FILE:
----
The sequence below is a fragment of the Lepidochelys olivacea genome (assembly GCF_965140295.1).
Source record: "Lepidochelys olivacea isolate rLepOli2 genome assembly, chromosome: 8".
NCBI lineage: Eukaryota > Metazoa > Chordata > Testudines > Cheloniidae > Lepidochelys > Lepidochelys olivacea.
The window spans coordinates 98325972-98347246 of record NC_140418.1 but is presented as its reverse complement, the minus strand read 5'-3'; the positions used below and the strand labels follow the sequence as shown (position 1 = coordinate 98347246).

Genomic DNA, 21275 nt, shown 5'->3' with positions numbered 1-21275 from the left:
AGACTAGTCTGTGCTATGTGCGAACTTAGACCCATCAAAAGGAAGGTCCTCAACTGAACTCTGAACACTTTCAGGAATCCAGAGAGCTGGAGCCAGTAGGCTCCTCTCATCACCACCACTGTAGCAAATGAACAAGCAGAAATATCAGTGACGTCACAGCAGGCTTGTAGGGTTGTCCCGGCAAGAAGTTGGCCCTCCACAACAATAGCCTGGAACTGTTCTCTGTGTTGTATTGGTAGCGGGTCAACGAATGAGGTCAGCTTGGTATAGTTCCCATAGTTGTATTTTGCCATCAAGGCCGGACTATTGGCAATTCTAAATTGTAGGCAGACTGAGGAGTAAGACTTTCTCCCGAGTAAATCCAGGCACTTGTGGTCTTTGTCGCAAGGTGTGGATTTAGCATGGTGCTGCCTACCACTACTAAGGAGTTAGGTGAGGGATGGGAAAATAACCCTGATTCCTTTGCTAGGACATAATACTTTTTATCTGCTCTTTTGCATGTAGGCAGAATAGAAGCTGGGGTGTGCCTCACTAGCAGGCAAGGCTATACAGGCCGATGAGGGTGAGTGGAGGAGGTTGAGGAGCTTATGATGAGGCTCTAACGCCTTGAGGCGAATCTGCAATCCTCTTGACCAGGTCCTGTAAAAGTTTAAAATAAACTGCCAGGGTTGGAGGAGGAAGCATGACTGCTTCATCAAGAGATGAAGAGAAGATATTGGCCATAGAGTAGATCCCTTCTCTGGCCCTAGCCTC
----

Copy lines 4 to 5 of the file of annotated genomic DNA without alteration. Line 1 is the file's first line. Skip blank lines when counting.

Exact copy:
The window spans coordinates 98325972-98347246 of record NC_140418.1 but is presented as its reverse complement, the minus strand read 5'-3'; the positions used below and the strand labels follow the sequence as shown (position 1 = coordinate 98347246).

Genomic DNA, 21275 nt, shown 5'->3' with positions numbered 1-21275 from the left: